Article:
9 Ways in Which You Need a Good Online Copywriter: Revisiting Nick Usborne’s _Net Words: Creating High Impact Online Copy_ (Part Two)

In my last posting, I introduced, through Nick Usborne’s classic study, Net Words:Creating High Impact Online Copy, four ways that a good online copywriter can improve the marcom collateral of your organization or company. Today I’ll conclude with five more reasons.

(5)   This is an outgrowth of #4: your customer service department is not only cash-strapped, but is also struggling because it isn’t earning your prospects’ trust. While automated text is sometimes necessary, so is a copywriter’s warmth:

To meet the reality of high costs, everyone knows that customer service is usually outsourced to call centres in remote locations (e.g. Bangalore).  But online, with text or chat, staff use scripts (and should view callers’ histories on screen before them), so that company replies tend to sound “controlled, pre-determined and repetitive” (165). But as a result, customer service online rarely sounds as fluent in print as it does when spoken in an email or chat. Therefore, when automated copy (e.g customer service emails) must be used, it should always be balanced with some personal additions:

An example of the problem is this website autoresponder:

“Thank you for your e-mail. At CircuitCity.com we are committed to providing excellent customer service. One of our Customer Service Representatives will respond by the end of the next business day” (168).

By contrast, Usborne suggests the following email, which has more warmth, because it reflects the challenges, needs and interests of the customer:

“Thank you for your email. This is an automated response – just to confirm that we have received your message. One of us will get back to you in person as soon as we can. In fact, you can be sure of an answer by the end of the next business day.

Best wishes,

Jane Smith

Your Customer Service Representative” (168).

Many organizations and companies deal with the demands of customer service by mixing prepared blocks of text with a new or direct reply. An agent can say that while they don’t have all of the consumer’s answers personally, they are sending out information that has helped others with similar problems, in the past. A good online copywriter would close such a message to consumers by saying: “If you need more assistance, let us know,” and leave a name and contact information for you. Compare that with the original, lifeless  autoresponder, above!

(6)   You need an e-newsletter (and who couldn’t benefit from one?):

Usborne says that similar to email, online newsletters grew out of the imagination of individuals, not the marketing divisions of large companies.

There are now millions of e-newsletters online, of which many are written with the “passionate voice of . . . people who have something exciting they want to say and are delighted to be able to do so via the Internet” (174). E-newsletters can reflect prospects’ challenges, needs and interests very well, and should include sales copy only secondarily (later in the copy). Newsy newsletters are interesting. And interesting sells.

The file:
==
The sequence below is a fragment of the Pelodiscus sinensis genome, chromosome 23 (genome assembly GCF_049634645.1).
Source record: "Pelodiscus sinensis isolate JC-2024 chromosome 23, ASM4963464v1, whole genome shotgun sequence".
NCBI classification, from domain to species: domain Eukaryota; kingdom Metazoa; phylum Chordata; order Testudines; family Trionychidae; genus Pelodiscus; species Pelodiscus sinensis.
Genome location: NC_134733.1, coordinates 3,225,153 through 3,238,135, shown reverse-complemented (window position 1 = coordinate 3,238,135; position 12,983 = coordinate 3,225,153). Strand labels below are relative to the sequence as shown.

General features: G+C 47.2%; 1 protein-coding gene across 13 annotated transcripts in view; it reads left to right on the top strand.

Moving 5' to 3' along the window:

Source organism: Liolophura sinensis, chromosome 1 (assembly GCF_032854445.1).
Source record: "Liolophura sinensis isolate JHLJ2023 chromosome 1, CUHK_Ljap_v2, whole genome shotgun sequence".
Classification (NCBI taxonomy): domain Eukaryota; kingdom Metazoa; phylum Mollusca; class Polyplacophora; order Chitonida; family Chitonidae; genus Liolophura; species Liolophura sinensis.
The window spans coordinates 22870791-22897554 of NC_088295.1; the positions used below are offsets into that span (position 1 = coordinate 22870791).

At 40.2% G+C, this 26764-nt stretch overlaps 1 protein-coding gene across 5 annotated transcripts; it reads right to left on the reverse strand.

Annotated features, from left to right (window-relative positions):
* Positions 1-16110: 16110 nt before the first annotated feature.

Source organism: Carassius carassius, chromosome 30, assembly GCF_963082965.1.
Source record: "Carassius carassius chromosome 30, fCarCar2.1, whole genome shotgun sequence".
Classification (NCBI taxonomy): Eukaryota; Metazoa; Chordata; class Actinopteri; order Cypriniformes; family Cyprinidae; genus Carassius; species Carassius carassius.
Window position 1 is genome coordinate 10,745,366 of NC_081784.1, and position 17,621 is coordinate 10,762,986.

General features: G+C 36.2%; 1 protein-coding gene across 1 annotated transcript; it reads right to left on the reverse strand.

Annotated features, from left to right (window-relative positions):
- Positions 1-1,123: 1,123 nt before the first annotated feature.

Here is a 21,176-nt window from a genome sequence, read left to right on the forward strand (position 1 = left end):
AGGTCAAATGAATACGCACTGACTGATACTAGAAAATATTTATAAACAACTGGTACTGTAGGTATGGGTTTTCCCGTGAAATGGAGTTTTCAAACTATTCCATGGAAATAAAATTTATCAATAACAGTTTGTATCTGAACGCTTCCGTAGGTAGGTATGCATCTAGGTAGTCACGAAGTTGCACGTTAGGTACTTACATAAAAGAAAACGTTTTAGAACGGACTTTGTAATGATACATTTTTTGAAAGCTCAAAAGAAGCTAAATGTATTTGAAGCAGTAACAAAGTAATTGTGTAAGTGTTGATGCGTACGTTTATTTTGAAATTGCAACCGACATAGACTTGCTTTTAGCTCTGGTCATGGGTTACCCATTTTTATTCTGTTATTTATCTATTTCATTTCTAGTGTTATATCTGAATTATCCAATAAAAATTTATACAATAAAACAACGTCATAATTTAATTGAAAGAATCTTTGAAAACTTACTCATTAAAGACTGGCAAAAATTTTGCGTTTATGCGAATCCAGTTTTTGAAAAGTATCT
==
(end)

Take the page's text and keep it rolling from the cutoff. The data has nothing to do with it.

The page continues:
(7)   . . . All marcom copy needs to know its own message, before anyone thinks about how to say it:

A good online copywriter won’t publish generic copy where it’s convenient, instead of thinking through the copy’s purpose and meaning. Usborne cites Southwest Airlines’ email confirmation to updates to their website:

“NO ACTION REQUIRED.  Thank you for your interest in Southwest Airlines’ International Specials Mailing List” (214).

Whoever wrote that needs to find another way to express more precisely and engagingly that there are currently no updates to this site.

(8)    . . . You need to show enthusiasm in your  marcom materials—your copywriter can vivify your copy and your prospects’ minds:

Writers (and designers) need to feel good about what they’re creating online. When their copy is honest and genuine, their words will flow easily. Quirkiness often brings enthusiasm with it.  For instance, Usborne cites the example of the website, “FishPhilosophy.com,” which sells materials aimed at companies hoping to motivate employees to achieve and enjoy work more (“The Fish!” website).

(9)    . . . You need to keep things simple:

The web “calls out for simple language” that consists of briefer words. A good copywriter reduces high-flown diction. Instead of “The teacher supply situation is serious,” one could write: “Teachers are scarce” (223). Instead of “Warmer conditions will prevail,” one could write: “It will be warmer” (223).  Writing (or rewriting) for simplicity privileges meaning above all else and is the hallmark of any good copywriter’s work. This is never more so than in the intensive and fast-paced, online environment.

So these are five final ways that a good online copywriter can help you with your marcom promotions. There are more—including others in Usborne’s classic study, itself. It’s worth the read!  But these highlights should whet your appetite: how can an online copywriter like me compose marketing collateral for you, that reflects these truths that Usborne writes about?  Tell me more about your projects and send questions.  I’d be delighted to hear from you.

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